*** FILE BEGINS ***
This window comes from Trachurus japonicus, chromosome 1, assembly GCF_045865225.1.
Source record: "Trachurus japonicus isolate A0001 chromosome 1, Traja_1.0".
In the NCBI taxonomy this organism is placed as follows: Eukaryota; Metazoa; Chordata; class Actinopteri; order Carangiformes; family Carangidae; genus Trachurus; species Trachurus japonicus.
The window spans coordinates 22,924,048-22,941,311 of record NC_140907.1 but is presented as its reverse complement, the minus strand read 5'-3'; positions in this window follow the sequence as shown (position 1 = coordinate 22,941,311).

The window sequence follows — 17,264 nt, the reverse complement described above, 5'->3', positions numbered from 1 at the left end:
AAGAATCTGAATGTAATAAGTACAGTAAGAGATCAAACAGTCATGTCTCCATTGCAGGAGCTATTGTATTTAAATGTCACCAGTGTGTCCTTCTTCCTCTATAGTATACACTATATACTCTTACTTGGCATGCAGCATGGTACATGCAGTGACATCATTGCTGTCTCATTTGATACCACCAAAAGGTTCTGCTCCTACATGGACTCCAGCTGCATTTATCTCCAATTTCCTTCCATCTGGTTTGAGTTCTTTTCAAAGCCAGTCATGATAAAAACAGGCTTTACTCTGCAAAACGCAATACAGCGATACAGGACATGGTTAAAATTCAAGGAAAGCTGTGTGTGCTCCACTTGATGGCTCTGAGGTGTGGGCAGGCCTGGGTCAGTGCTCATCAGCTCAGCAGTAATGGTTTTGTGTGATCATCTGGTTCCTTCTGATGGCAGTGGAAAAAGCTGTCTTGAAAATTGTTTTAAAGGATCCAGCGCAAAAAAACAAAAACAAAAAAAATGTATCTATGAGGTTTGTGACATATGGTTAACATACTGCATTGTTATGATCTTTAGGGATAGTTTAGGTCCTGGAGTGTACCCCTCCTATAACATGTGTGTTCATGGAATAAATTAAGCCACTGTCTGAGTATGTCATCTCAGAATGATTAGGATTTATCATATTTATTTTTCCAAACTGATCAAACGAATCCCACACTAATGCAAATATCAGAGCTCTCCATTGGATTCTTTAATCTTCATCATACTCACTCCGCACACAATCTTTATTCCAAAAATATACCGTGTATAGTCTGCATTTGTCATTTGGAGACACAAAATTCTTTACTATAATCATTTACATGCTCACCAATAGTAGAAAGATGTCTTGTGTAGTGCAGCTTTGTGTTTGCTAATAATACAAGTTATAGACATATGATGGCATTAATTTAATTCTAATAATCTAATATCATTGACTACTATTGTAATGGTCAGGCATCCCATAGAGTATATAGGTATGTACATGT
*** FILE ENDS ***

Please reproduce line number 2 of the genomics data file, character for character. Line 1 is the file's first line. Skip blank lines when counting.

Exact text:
Source record: "Trachurus japonicus isolate A0001 chromosome 1, Traja_1.0".